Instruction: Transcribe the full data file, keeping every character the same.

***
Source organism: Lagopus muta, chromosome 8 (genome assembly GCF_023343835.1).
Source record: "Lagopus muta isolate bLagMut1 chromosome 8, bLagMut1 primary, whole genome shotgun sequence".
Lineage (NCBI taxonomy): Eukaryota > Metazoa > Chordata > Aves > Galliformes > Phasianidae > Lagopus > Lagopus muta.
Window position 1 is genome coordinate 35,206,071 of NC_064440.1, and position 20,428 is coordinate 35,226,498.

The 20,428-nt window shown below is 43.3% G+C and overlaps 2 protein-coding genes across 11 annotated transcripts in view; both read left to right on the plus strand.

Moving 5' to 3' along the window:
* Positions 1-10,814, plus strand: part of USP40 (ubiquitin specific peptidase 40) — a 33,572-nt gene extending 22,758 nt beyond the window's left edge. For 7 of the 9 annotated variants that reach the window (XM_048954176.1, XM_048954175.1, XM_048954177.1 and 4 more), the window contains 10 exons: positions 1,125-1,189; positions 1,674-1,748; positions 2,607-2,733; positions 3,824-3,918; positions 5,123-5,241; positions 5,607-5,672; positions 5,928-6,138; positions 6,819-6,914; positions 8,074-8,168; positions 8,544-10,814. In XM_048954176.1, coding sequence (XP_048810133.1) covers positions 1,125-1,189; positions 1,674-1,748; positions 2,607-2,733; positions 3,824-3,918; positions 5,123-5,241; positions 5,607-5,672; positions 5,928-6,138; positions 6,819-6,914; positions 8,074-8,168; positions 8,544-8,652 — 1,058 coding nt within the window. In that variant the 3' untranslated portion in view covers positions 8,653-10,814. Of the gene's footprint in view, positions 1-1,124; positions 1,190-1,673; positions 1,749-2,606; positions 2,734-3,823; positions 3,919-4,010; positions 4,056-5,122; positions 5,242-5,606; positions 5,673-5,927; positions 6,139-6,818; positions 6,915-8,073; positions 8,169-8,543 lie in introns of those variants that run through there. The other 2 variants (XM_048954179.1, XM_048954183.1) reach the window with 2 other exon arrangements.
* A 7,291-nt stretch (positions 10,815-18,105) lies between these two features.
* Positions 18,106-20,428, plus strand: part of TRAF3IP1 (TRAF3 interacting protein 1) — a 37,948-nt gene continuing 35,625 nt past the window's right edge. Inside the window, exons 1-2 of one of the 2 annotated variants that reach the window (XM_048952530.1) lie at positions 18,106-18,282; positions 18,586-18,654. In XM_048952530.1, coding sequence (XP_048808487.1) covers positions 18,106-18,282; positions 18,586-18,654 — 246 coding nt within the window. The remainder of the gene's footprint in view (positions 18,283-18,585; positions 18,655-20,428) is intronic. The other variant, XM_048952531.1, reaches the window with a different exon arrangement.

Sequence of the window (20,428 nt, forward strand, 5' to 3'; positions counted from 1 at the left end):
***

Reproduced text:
Source organism: Lagopus muta, chromosome 8 (genome assembly GCF_023343835.1).
Source record: "Lagopus muta isolate bLagMut1 chromosome 8, bLagMut1 primary, whole genome shotgun sequence".
Lineage (NCBI taxonomy): Eukaryota > Metazoa > Chordata > Aves > Galliformes > Phasianidae > Lagopus > Lagopus muta.
Window position 1 is genome coordinate 35,206,071 of NC_064440.1, and position 20,428 is coordinate 35,226,498.

The 20,428-nt window shown below is 43.3% G+C and overlaps 2 protein-coding genes across 11 annotated transcripts in view; both read left to right on the plus strand.

Moving 5' to 3' along the window:
* Positions 1-10,814, plus strand: part of USP40 (ubiquitin specific peptidase 40) — a 33,572-nt gene extending 22,758 nt beyond the window's left edge. For 7 of the 9 annotated variants that reach the window (XM_048954176.1, XM_048954175.1, XM_048954177.1 and 4 more), the window contains 10 exons: positions 1,125-1,189; positions 1,674-1,748; positions 2,607-2,733; positions 3,824-3,918; positions 5,123-5,241; positions 5,607-5,672; positions 5,928-6,138; positions 6,819-6,914; positions 8,074-8,168; positions 8,544-10,814. In XM_048954176.1, coding sequence (XP_048810133.1) covers positions 1,125-1,189; positions 1,674-1,748; positions 2,607-2,733; positions 3,824-3,918; positions 5,123-5,241; positions 5,607-5,672; positions 5,928-6,138; positions 6,819-6,914; positions 8,074-8,168; positions 8,544-8,652 — 1,058 coding nt within the window. In that variant the 3' untranslated portion in view covers positions 8,653-10,814. Of the gene's footprint in view, positions 1-1,124; positions 1,190-1,673; positions 1,749-2,606; positions 2,734-3,823; positions 3,919-4,010; positions 4,056-5,122; positions 5,242-5,606; positions 5,673-5,927; positions 6,139-6,818; positions 6,915-8,073; positions 8,169-8,543 lie in introns of those variants that run through there. The other 2 variants (XM_048954179.1, XM_048954183.1) reach the window with 2 other exon arrangements.
* A 7,291-nt stretch (positions 10,815-18,105) lies between these two features.
* Positions 18,106-20,428, plus strand: part of TRAF3IP1 (TRAF3 interacting protein 1) — a 37,948-nt gene continuing 35,625 nt past the window's right edge. Inside the window, exons 1-2 of one of the 2 annotated variants that reach the window (XM_048952530.1) lie at positions 18,106-18,282; positions 18,586-18,654. In XM_048952530.1, coding sequence (XP_048808487.1) covers positions 18,106-18,282; positions 18,586-18,654 — 246 coding nt within the window. The remainder of the gene's footprint in view (positions 18,283-18,585; positions 18,655-20,428) is intronic. The other variant, XM_048952531.1, reaches the window with a different exon arrangement.

Sequence of the window (20,428 nt, forward strand, 5' to 3'; positions counted from 1 at the left end):